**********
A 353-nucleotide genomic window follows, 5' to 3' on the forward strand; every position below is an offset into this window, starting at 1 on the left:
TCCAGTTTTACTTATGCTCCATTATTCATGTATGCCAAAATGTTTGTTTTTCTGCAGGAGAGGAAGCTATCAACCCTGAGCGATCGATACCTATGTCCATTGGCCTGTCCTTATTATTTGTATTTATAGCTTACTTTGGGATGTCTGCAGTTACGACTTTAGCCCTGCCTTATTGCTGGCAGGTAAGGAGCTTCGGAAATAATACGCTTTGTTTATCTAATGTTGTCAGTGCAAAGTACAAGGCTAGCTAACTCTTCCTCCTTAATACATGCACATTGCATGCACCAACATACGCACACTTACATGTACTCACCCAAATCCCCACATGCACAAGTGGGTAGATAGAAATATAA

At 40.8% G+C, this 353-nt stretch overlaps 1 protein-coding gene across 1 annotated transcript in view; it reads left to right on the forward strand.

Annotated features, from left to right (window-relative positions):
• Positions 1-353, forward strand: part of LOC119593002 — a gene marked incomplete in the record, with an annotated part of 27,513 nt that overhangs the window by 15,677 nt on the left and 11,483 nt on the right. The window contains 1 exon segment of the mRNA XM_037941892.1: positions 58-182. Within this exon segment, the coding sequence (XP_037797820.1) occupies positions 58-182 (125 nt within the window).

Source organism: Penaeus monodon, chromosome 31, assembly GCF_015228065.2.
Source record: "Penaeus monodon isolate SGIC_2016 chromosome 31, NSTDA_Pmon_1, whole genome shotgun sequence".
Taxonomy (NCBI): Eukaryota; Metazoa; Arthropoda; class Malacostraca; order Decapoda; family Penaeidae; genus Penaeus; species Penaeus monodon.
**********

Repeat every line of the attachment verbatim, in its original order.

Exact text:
A 353-nucleotide genomic window follows, 5' to 3' on the forward strand; every position below is an offset into this window, starting at 1 on the left:
TCCAGTTTTACTTATGCTCCATTATTCATGTATGCCAAAATGTTTGTTTTTCTGCAGGAGAGGAAGCTATCAACCCTGAGCGATCGATACCTATGTCCATTGGCCTGTCCTTATTATTTGTATTTATAGCTTACTTTGGGATGTCTGCAGTTACGACTTTAGCCCTGCCTTATTGCTGGCAGGTAAGGAGCTTCGGAAATAATACGCTTTGTTTATCTAATGTTGTCAGTGCAAAGTACAAGGCTAGCTAACTCTTCCTCCTTAATACATGCACATTGCATGCACCAACATACGCACACTTACATGTACTCACCCAAATCCCCACATGCACAAGTGGGTAGATAGAAATATAA

At 40.8% G+C, this 353-nt stretch overlaps 1 protein-coding gene across 1 annotated transcript in view; it reads left to right on the forward strand.

Annotated features, from left to right (window-relative positions):
• Positions 1-353, forward strand: part of LOC119593002 — a gene marked incomplete in the record, with an annotated part of 27,513 nt that overhangs the window by 15,677 nt on the left and 11,483 nt on the right. The window contains 1 exon segment of the mRNA XM_037941892.1: positions 58-182. Within this exon segment, the coding sequence (XP_037797820.1) occupies positions 58-182 (125 nt within the window).

Source organism: Penaeus monodon, chromosome 31, assembly GCF_015228065.2.
Source record: "Penaeus monodon isolate SGIC_2016 chromosome 31, NSTDA_Pmon_1, whole genome shotgun sequence".
Taxonomy (NCBI): Eukaryota; Metazoa; Arthropoda; class Malacostraca; order Decapoda; family Penaeidae; genus Penaeus; species Penaeus monodon.